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Bob
12:26 AM
O_O
this answer and its COMMENTS are SUFFERING from INAPPROPRIATE capitalisation
(FREE, TEXT, ...)
 
1:22 AM
Please anybody Reject this edit, so I can edit the original now that i already rejected an invalid change.
 
1:49 AM
Any way to remote desktop a pc that's sleeping?
 
@DemCodeLines What kind of sleep?
 
2:08 AM
@DemCodeLines can you wake on lan it?
 
2:57 AM
@Bob Wolve. :-)
 
Bob
3:10 AM
@ÃŁŁǫǛȉЖΦΤїҪ :D
 
@Bob: ugh. SaladCAse, and BOLDABUSE
 
Ugh... I Wish I Had A Mark As Duplicate Button At Work.
 
Bob
@ÃŁŁǫǛȉЖΦΤїҪ I might make that my new gravatar, actually
 
 
1 hour later…
Bob
@Kyron You're using the wrong approach.
 
How should I be going about this?
 
Bob
Port forwarding is used only to forward a single (incoming) port, typically on a NATed network. If you want to use general outgoing connections, e.g. web browsing, then that won't really work.
@Kyron With a VPN, typically you'll want to set up your computer's routing tables so any requests to a certain destination IP gets sent through the tunnel.
Unfortunately, that's not something you can really control on the browser level.
 
Hmm. /:
 
Bob
On the browser level, you can use a SOCKS proxy.
There may be a SOCKS proxy server implementation that can route over a specific interface (the tunnel).
@Kyron One rather roundabout way would be to run a VM that forwards all outgoing traffic through the VPN. Then set up a SOCKS server on that machine and point your browser on your primary machine at that SOCKS proxy.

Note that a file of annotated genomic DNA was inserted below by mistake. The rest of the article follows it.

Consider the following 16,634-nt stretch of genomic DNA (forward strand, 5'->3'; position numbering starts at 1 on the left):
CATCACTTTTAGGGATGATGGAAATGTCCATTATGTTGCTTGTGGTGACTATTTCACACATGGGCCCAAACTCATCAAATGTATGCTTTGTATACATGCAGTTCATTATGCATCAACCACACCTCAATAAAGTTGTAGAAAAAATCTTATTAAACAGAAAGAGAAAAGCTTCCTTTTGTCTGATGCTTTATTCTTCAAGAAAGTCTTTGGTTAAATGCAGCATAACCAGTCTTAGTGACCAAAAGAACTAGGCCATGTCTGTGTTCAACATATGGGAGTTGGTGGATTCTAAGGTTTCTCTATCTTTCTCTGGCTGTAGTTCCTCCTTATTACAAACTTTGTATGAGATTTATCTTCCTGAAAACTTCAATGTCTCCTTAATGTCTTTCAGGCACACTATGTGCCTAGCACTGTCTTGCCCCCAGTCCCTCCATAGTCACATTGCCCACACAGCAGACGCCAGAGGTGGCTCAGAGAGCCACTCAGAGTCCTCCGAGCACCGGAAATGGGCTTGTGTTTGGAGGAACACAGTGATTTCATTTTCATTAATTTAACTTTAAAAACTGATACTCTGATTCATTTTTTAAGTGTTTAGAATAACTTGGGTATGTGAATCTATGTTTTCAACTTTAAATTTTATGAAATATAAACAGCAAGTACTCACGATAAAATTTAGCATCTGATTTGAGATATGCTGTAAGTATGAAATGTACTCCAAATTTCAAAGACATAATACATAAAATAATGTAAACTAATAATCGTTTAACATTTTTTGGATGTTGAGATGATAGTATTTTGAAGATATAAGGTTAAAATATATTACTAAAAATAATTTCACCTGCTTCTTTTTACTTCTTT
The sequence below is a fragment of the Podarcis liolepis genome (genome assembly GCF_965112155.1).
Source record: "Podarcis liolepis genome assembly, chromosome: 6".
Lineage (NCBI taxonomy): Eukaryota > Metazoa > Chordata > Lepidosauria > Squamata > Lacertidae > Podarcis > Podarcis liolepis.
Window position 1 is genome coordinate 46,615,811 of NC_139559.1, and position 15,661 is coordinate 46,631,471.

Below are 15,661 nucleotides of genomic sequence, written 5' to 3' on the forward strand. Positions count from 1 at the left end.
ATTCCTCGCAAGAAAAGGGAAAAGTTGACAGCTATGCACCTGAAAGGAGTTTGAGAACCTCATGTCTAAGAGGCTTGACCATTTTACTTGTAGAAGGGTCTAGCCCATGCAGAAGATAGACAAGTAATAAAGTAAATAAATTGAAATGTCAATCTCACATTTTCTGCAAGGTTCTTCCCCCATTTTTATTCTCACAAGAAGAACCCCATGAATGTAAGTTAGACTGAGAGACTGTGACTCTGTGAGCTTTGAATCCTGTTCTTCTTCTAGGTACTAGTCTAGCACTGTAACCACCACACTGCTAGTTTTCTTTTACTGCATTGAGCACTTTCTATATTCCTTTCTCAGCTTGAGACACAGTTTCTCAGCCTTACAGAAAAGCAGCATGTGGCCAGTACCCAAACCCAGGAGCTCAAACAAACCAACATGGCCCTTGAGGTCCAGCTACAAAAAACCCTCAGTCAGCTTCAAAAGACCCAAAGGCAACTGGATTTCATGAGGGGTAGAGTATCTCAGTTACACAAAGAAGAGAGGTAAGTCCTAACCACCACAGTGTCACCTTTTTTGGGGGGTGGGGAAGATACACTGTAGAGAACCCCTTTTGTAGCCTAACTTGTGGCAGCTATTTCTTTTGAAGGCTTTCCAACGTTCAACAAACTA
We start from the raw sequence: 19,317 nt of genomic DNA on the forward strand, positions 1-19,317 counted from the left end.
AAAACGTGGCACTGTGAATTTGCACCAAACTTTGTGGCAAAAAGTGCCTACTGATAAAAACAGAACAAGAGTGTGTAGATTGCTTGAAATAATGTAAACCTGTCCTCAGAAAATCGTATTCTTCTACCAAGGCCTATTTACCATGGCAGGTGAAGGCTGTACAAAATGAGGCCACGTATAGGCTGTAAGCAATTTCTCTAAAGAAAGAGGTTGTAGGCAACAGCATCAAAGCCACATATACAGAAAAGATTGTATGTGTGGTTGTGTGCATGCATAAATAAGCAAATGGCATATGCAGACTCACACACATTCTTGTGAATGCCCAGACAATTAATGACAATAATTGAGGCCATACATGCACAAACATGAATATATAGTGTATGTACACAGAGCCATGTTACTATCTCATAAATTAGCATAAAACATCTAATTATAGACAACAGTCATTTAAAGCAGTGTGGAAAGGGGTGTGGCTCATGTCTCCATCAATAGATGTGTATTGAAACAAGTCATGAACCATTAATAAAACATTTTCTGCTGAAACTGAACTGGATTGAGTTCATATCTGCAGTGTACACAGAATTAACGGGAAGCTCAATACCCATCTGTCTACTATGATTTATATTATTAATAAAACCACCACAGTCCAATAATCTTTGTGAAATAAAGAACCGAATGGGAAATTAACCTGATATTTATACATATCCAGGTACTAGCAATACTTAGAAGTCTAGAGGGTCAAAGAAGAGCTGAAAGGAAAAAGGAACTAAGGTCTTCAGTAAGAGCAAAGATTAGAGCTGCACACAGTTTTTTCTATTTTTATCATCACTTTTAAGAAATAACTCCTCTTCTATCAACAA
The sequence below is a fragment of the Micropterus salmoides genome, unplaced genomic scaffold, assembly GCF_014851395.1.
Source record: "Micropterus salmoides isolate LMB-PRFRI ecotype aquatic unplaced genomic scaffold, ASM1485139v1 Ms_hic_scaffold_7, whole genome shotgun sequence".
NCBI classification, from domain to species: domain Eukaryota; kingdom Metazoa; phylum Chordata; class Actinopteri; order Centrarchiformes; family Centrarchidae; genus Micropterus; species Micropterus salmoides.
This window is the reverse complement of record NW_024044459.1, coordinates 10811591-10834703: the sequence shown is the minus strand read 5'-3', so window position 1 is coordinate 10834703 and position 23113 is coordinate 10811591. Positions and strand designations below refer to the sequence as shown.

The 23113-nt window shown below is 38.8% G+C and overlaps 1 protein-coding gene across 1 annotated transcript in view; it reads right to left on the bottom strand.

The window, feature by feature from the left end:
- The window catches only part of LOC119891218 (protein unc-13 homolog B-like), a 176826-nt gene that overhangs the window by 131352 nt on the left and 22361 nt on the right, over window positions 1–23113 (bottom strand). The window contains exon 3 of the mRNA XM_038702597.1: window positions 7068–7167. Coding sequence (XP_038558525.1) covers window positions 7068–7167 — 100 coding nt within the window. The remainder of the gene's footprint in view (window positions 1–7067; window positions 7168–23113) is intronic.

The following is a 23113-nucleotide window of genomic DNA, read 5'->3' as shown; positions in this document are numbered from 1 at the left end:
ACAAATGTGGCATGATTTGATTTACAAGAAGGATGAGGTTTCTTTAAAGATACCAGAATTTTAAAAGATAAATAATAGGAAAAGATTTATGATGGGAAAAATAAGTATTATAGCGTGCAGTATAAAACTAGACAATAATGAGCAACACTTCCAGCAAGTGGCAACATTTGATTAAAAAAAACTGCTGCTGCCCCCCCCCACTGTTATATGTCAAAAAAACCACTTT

4:57 AM
That does seem a little heavy though.
 
Bob
Yea.
Ideally you'd be able to find a SOCKS server that lets you choose an outgoing interface/IP.
Pretend your computer has two network cards. It effectively does, just not physical.
@Kyron You should be able to use Dante, assuming you have a *nix machine.
Look at the "Server address specification" section
You'd want to set external to your tun interface
Then you can point your web browser at the internal address
 
Not sure what *nix is an abbreviation for, heh. I'm running linux.
Debian*
 
Ah, greta.
great*
 
Its not meant for that (its more of a load balancer) but dispatch proxy may work there
 
5:06 AM
Cool. And would I be able to run multiple socks servers?
 
Bob
@JourneymanGeek Looks like it would.
 
Bob
@Kyron Yea, each one just needs its own internal listening socket (IP/port combo).
Dispatch-proxy is just another (simpler, I guess) SOCKS proxy.
 
@Bob: and port
 
Bob
@JourneymanGeek I knew I forgot something :P
 
5:07 AM
Could I not use the same internal IP while using a different port.
 
Bob
@Kyron See above :P